learn how to bead in Beijing. Many graduates from my courses
have since become independent jewelry designers like myself
in their own home countries. That is of course, what I am most
WHY DID YOU NAME YOUR ACADEMY 'SHOU'? - WHAT
IS THE SIGNIFICANCE OF THE MEANING IN CHINESE?
The reason I decided on
this name is that
S H O U means
E T E R N I T Y
I like the Chinese character
very much as it can be
transformed to a beautiful
logo. It looks very good on
packaging and jewelry
pouches, which I designed
to go with my brand.
DID YOU HAVE ANY CHALLENGES TO OVERCOME
WHEN YOU WERE STARTING OUT?
Living in China, everyday poses a challenge! It is no
different wether you're running a business or a course here.
To be a good jewelry instructor, I am expected to know
all the names of all the stones and beads in the markets.
Unfortunately, in China, the vendors only know the
names in Chinese, whereas I teach my courses in
English. So it has been a challenge to find out the
names of each stone I use, as students will always
It is also challenging to teach a group of people who
come from all different ethnic backgrounds, cultures and
countries. Not everyone speaks English like myself.
I have ladies from Korea, Africa, Poland, Kazachstan,
Russia, Indonesia, Vietnam ... to name a few non-Engllish
speaking countries! Lucky for me, that beading is so
visual and done with hand to eye co-ordination, in which case,
most of them can learn by watching me in class. We may not
have a common language to bond, but we are all
bonded by our love of beading and our unique experience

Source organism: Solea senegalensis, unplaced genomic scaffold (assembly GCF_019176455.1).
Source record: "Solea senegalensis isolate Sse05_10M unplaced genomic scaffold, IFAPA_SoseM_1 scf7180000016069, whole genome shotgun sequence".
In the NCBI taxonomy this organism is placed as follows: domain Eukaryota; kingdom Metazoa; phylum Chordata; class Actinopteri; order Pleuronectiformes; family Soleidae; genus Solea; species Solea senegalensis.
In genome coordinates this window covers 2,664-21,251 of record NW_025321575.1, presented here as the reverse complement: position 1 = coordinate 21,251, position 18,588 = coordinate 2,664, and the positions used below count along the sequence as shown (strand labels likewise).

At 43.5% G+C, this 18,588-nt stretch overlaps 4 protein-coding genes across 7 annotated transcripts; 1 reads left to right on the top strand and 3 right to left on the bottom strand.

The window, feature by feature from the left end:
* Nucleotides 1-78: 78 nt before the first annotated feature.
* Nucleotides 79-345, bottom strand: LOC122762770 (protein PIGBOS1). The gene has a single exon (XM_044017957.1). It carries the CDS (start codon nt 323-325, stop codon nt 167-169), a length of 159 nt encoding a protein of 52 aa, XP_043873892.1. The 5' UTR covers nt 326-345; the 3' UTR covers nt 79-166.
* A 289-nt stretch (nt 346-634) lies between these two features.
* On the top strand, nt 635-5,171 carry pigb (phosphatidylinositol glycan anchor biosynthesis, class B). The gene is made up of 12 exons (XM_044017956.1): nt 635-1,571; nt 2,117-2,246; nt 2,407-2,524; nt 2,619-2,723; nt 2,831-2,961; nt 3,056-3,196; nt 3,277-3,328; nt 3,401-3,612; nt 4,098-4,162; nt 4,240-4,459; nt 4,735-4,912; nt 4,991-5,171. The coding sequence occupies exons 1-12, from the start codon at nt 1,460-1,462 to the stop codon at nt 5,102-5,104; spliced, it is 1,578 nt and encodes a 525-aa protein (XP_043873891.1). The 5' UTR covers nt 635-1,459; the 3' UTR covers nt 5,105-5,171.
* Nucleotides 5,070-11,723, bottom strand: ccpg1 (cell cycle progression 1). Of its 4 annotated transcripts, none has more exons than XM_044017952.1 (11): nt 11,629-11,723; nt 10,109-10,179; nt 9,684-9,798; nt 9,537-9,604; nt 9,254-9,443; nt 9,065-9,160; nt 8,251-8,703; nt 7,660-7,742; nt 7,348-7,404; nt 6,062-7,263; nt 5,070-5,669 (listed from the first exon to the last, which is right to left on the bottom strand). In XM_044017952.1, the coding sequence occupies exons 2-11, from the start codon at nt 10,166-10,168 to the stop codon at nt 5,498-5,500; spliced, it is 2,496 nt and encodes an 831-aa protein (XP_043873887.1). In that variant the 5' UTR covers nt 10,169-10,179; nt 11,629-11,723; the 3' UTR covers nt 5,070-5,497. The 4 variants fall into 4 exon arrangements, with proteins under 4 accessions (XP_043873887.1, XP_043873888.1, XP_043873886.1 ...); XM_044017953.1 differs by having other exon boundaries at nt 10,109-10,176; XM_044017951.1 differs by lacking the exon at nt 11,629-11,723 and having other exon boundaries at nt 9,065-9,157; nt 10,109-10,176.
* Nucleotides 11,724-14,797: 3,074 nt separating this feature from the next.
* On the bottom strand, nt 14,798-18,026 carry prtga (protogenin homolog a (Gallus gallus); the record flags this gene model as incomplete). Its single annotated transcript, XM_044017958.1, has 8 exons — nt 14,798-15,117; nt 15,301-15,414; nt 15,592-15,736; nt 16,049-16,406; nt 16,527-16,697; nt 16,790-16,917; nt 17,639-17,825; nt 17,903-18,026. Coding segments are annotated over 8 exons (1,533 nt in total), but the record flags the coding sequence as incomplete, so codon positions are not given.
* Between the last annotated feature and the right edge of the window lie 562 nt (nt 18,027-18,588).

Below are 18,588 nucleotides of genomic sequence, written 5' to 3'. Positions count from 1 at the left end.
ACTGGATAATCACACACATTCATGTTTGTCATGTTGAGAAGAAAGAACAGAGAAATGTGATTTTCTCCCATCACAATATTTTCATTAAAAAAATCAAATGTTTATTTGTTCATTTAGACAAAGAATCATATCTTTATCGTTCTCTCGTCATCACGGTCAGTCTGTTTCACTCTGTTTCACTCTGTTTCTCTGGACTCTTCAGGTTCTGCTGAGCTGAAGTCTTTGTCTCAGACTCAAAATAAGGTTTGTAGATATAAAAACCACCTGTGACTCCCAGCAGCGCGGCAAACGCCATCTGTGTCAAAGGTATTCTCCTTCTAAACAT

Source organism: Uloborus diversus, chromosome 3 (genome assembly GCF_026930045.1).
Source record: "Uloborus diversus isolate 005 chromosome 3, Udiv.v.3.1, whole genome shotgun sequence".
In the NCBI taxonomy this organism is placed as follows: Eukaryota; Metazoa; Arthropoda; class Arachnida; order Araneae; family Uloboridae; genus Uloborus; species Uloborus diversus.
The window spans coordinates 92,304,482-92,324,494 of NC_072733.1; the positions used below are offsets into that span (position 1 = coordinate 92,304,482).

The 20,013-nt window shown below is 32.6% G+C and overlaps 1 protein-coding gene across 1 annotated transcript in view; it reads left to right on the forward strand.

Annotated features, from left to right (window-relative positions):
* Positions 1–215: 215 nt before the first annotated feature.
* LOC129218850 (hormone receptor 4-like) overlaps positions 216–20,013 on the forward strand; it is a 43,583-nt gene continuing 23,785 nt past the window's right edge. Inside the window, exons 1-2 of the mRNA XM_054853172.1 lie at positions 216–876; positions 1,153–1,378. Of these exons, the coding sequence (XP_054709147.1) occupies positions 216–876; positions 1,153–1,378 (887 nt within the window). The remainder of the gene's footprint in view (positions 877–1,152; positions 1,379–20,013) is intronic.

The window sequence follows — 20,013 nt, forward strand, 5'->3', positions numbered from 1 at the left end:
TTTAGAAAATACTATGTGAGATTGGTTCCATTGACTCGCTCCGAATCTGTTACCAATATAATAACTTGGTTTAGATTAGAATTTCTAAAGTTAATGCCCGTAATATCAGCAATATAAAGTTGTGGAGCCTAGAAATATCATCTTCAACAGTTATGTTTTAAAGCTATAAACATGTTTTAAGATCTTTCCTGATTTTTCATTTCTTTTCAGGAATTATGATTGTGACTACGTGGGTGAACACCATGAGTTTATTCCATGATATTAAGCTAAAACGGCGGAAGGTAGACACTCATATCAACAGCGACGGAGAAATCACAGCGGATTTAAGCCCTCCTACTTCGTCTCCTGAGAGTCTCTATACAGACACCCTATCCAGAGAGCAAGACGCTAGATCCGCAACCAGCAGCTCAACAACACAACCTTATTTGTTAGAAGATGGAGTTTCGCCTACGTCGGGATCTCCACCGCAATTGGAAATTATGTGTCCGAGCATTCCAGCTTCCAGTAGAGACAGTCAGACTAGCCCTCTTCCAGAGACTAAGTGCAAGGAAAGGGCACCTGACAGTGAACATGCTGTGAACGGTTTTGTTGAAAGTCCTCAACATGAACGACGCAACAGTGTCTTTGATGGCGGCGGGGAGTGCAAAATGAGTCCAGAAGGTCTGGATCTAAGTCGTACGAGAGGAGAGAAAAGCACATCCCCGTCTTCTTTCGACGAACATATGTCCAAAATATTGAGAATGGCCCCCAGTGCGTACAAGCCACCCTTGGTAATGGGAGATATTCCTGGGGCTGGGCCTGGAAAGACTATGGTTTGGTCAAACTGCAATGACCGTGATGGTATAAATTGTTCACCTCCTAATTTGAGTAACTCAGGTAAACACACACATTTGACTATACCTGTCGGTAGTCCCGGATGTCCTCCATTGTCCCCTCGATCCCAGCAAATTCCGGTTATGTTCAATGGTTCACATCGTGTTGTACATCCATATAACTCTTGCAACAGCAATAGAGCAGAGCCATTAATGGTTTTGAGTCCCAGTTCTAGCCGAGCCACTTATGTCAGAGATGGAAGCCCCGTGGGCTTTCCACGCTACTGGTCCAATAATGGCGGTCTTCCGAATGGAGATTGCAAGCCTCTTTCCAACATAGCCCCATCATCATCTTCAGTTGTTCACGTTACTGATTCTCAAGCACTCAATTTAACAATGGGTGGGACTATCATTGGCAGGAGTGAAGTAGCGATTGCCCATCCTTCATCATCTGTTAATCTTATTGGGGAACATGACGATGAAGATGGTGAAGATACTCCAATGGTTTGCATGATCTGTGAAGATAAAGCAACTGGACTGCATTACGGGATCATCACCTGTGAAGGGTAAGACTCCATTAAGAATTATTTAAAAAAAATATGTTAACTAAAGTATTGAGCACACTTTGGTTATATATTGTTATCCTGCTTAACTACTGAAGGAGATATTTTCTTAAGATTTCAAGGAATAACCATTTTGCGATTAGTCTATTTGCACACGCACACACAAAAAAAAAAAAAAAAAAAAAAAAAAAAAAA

of living in China as expatriates.
Some ladies treat the classes as a sanctuary, a place to
get away from daily stress as mothers, wives, employees
or employers. Whatever it is, they never want the classes
to stop! Many have poured their life stories out to me and
to each other and it has been challenge to see each student
move away from Beijing while I still remain here.
HOW DO YOU ADVERTISE YOUR CLASSES AND
DO YOU HAVE A LOT OF COMPETITION WITH
OTHER JEWELLERY COLLEGES?
For many years my courses have been filled up purely
through word-of-mouth! Beijing may have one of the
largest expatriate city communities, around half a million,
but still word gets around in town.
Many English magazines that report on the highs and lows
of what is happening in town, have caught on to my courses
and have been reporting and publishing my work and course
timetables for free. My academy is the only one of its kind in
Beijing, and due to its uniqueness, I was recently contacted to
do a TV interview for CCTV China.
In the past, there have been a few other instructors in Beijing,
but none have offered courses as long as I have. Many
have since moved away, after a short stint here.
TELL US ABOUT THE DIFFERENT COURSES YOU RUN
AND THE DESIGN TEACHERS BEHIND THEM?
The courses used to be broken down into Beginners,
Intermediate and Advanced levels. However, since last
year, I have grouped them into just two levels:
BASIC and PROFESSIONAL.
For those who just want to learn to bead for fun, as
a hobby and to pass the time, they normally do the
Basic course. The serious beaders usually move on
to the Professional course which is aimed at people
who wish to set up a home-based-business or make
an income out of this craft. At this level, I also show
them the ropes of the markets and how to deal with
Since I had my second baby a year and a half ago, I
have outsourced the WEEKEND course to one of my
seasoned graduates - Denise Lewis. The weekend
course is designed for working people who can't
attend on weekdays. It is usually a shorter version
of my full weekday course, as working people have